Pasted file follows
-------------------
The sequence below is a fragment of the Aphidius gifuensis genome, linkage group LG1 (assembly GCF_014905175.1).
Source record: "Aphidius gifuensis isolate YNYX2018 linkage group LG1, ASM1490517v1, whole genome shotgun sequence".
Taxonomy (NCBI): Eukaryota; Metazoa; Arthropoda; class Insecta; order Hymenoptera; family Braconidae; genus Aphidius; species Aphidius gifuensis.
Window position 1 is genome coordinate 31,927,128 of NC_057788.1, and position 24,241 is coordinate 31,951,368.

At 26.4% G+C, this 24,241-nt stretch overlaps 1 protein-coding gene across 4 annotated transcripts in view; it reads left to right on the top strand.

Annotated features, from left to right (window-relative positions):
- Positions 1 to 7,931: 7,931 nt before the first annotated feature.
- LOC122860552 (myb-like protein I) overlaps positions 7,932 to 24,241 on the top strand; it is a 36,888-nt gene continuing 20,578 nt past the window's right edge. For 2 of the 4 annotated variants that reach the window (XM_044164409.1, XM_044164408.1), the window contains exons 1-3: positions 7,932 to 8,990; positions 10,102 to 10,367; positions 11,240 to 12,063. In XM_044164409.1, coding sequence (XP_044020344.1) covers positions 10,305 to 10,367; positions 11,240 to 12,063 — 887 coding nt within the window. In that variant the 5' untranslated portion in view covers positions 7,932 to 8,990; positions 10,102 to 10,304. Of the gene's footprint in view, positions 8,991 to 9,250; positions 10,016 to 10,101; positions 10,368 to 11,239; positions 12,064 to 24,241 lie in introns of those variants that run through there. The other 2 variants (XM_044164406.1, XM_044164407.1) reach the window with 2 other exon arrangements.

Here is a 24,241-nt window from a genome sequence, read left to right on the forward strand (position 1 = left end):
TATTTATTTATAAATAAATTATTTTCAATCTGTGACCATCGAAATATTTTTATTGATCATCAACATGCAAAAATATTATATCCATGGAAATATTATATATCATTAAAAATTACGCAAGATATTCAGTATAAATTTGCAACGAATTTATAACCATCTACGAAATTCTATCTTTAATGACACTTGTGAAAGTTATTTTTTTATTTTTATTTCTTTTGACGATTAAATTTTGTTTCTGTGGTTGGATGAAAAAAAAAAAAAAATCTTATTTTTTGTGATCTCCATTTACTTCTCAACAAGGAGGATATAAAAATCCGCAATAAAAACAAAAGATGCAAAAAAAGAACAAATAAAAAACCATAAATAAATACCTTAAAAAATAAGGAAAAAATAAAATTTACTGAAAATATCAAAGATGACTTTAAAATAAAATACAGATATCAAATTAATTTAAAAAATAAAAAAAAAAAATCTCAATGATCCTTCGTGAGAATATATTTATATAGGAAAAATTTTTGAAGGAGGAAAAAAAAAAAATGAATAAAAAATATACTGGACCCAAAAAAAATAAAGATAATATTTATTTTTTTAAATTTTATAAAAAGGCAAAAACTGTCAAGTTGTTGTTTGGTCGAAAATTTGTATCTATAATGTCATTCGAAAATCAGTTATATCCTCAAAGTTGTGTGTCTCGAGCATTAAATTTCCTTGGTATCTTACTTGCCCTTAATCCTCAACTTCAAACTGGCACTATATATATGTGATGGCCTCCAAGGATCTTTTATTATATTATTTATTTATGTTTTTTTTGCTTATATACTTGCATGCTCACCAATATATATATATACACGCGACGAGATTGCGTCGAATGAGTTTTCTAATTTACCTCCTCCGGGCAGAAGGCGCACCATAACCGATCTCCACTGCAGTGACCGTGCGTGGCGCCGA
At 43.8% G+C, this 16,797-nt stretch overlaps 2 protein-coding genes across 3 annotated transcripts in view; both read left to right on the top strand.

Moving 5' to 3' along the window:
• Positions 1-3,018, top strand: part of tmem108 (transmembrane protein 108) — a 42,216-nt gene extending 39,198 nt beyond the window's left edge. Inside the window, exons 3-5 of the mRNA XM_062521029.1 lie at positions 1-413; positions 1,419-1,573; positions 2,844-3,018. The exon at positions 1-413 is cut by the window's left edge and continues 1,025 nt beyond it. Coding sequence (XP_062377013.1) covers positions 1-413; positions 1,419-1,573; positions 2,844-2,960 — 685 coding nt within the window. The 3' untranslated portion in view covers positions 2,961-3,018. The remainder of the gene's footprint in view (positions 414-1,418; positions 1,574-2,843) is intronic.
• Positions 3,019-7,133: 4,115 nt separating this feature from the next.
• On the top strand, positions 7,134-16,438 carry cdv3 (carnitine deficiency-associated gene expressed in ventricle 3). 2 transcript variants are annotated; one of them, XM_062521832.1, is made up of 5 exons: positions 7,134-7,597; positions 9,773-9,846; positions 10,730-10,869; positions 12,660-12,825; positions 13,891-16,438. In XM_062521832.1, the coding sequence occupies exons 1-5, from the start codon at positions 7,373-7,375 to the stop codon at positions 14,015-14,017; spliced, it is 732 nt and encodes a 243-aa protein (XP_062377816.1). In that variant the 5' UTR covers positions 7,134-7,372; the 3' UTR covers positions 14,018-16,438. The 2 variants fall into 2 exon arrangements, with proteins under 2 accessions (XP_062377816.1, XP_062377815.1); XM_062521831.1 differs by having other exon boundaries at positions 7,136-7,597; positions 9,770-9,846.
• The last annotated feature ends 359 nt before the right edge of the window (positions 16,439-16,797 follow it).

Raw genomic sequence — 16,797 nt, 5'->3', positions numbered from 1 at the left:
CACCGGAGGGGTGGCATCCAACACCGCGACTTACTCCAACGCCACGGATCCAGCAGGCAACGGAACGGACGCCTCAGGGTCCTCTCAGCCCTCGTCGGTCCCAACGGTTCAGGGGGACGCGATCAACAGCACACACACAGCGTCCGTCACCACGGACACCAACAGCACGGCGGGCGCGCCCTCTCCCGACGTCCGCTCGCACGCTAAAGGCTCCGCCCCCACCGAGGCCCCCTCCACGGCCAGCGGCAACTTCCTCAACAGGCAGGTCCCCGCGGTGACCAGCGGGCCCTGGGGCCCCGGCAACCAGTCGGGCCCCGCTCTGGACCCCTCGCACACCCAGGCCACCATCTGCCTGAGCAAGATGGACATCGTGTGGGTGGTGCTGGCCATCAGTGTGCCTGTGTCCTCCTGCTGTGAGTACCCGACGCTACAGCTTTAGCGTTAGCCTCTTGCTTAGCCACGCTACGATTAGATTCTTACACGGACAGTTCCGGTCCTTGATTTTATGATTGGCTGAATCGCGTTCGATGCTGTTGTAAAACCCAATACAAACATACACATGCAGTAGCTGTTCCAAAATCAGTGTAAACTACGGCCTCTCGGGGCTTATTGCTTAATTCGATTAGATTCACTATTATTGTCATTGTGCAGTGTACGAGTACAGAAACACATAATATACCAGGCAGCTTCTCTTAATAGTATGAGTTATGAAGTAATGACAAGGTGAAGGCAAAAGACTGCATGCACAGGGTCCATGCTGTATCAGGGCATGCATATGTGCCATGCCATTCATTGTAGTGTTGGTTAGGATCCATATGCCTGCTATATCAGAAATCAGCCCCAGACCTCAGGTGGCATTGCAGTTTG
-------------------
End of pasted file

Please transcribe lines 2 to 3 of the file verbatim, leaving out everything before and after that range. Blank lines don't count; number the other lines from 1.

Source record: "Aphidius gifuensis isolate YNYX2018 linkage group LG1, ASM1490517v1, whole genome shotgun sequence".
Taxonomy (NCBI): Eukaryota; Metazoa; Arthropoda; class Insecta; order Hymenoptera; family Braconidae; genus Aphidius; species Aphidius gifuensis.